CORRUPTION: Ribadu Tongue-lashes Jonathan, Lauds Buhari, Reveals Cabals Still After Him
In a veil manner, a former chairman of the Economic and Financial Crime Commission, Malam Nuhu Ribadu has lambasted past administration of President Goodluck Jonathan for lacking the political will to fight corruption. He however lauded President Muhammadu Buhari for his zeal, political will to fight corruption to a standstill.

Rubadu on Wednesday said he was still “paying dearly” for his efforts to rid the country of corruption, The Nation reports

According to him, corruption would not have become so endemic if past administrations had the will to fight it.

Ribadu, who denied tampering with recovered assets while at EFCC, said highly placed government officials frustrated the commission’s work, culminating in his removal from office and ‎halting the progress being made in the anti-graft war.

“Somebody was brought in to destroy the agency. It was a tragedy,” Ribadu said.

He spoke in Abuja at a National Stakeholders’ Workshop on the Recovery and Management of Recovered Assets, organised by the Presidential Advisory Committee Against Corruption (PACAC), in collaboration with the Commonwealth Secretariat.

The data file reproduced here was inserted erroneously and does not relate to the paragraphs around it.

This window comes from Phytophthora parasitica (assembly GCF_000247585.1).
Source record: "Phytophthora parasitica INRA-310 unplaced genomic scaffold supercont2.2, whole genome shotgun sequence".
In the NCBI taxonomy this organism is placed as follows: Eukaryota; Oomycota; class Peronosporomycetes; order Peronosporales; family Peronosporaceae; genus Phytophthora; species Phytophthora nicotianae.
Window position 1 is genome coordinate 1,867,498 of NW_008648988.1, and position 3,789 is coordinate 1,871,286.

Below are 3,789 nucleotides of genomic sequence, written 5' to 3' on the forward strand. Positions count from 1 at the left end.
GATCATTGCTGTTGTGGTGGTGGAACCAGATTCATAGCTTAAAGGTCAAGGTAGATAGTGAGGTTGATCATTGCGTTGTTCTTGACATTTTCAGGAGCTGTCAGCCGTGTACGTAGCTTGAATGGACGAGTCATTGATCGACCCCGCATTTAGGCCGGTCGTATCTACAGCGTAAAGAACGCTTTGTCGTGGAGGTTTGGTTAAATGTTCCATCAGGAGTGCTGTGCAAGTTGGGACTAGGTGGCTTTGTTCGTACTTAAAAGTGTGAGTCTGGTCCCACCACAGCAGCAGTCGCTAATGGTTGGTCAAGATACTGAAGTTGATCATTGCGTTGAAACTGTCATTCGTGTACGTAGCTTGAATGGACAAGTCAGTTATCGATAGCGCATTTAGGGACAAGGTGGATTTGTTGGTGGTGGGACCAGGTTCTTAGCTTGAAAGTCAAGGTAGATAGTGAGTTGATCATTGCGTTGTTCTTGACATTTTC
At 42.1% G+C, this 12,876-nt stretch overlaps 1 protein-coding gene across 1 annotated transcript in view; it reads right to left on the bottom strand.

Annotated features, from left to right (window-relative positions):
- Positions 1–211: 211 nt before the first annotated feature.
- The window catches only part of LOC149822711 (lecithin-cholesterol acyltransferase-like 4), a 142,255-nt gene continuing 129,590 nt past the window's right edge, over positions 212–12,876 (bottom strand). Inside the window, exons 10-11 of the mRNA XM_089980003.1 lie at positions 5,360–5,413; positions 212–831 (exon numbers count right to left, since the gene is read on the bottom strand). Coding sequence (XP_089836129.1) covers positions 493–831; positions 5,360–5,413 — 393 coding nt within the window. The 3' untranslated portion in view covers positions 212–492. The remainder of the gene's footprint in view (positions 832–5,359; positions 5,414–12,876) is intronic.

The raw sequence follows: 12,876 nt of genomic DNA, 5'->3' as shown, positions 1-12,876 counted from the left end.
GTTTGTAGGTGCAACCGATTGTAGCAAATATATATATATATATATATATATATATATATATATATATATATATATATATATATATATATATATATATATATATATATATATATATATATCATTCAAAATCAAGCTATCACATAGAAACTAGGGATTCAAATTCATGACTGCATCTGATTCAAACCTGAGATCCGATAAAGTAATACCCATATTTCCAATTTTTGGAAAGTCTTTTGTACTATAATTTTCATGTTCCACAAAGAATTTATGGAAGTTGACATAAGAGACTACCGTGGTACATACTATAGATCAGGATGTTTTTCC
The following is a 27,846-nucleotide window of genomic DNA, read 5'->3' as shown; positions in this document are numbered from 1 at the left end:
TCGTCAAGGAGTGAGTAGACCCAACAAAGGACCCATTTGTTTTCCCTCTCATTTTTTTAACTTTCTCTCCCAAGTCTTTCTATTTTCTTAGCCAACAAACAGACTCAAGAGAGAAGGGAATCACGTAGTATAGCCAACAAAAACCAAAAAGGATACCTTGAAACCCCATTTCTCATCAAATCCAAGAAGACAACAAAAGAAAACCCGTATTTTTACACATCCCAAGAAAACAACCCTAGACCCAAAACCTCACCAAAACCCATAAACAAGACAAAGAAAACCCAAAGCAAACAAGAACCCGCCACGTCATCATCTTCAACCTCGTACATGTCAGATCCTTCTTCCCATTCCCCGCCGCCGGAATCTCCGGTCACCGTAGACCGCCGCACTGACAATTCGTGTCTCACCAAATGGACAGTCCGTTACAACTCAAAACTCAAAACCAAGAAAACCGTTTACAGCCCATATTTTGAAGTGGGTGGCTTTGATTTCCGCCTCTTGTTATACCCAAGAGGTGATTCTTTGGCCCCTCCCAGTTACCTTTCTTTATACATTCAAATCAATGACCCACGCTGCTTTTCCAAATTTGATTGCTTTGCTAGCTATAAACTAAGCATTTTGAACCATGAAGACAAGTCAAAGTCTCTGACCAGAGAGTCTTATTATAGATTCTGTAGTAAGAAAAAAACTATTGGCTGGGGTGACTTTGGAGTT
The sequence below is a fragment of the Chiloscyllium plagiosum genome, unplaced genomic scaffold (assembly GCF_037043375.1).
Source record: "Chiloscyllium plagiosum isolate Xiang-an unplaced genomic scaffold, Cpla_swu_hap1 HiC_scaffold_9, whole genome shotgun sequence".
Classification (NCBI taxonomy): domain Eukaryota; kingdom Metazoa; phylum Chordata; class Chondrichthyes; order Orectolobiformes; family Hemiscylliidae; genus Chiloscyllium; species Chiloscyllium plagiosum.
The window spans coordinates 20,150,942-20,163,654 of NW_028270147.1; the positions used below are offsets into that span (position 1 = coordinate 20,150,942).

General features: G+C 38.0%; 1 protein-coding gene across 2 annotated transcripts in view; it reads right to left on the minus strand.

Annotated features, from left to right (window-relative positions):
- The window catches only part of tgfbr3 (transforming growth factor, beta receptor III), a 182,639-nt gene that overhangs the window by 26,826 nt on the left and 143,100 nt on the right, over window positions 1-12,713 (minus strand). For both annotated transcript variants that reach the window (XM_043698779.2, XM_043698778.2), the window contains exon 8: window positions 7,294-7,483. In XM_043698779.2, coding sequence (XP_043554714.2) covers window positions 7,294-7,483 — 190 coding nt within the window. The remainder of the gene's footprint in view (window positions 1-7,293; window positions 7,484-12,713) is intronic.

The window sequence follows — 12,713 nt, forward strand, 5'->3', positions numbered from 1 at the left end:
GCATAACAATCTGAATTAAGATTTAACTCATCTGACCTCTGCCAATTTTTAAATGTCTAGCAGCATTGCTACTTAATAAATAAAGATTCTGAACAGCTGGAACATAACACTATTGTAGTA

PACAC chairman, Prof Itsay Sagay (SAN), said if Ribadu had not been removed, maybe corruption would not have become so endemic.

He said developing strategies for recovery of stolen assets would act as a deterrent to looters.

“Seizure of assets is more painful to them than imprisonment,” Sagay said.

Ribadu, who gave the keynote speech with the theme: Assets Recovery in Nigeria: Experiences from the past, said although he was still paying the price for stepping on some toes, he had no regrets.

He denied allegations that he was part of those who allegedly re-looted recovered assets, including N1trillion, and expressed surprise that it was a subject of Senate investigation.

He said: “Considering the care we took in handling whatever was in our custody, I find it baffling and disheartening when I hear people make insinuations about how we handled recovered assets.

“It is a most unfair remark but certainly not totally surprising as the fight against corruption is essentially a thankless job, especially in our climes.

“That was why I was telling Prof Sagay: ‘Don’t bother sir, people will abuse you; don’t say anything. This is the job’.

“We are hurting people; we are taking things from those who took things and we denied them chance to make use of them and enjoy and with their family.

“I’m still paying dearly. In my own madness, I decided to go into politics and I am still paying for it. But I am not bothered. I’ll continue fighting till my last breath. If I’m given the opportunity I’ll do it again.”

Ribadu believes the Buhari administration has the political will to tackle corruption and has demonstrated it.

He described EFCC chairman Ibrahim Magu as “a good, courageous and honest guy”.

Ribadu said: “We have the most vital tool needed in this war, namely political will. I see in the present leadership, specifically the president, the will to allow the war to be fought without interference and the eagerness to support it in whatever way possible. These two points are important prerequisite in winning the anti-corruption war.